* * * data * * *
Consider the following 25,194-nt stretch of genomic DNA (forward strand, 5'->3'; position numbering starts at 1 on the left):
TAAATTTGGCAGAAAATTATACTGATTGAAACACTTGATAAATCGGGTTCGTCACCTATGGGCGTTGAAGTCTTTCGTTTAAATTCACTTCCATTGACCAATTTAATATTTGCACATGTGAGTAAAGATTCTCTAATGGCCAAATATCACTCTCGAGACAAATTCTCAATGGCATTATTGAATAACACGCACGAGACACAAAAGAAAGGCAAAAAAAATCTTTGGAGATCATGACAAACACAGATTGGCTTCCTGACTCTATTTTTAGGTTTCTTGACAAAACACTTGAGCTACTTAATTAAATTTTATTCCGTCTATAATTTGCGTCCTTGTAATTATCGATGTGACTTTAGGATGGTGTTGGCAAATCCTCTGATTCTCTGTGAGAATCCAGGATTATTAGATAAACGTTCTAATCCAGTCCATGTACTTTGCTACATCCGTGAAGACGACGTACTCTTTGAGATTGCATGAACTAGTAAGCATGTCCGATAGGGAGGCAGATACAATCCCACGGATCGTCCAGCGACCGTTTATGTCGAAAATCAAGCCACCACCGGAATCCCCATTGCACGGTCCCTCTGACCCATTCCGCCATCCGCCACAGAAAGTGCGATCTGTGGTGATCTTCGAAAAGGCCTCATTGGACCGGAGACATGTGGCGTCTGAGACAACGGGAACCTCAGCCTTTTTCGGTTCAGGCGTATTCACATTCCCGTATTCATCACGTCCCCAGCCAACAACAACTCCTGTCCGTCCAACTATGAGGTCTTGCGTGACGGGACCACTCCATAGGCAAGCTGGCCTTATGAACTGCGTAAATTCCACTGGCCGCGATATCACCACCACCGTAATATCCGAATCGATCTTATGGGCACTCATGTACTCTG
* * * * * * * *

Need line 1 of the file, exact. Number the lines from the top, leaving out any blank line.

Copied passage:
Consider the following 25,194-nt stretch of genomic DNA (forward strand, 5'->3'; position numbering starts at 1 on the left):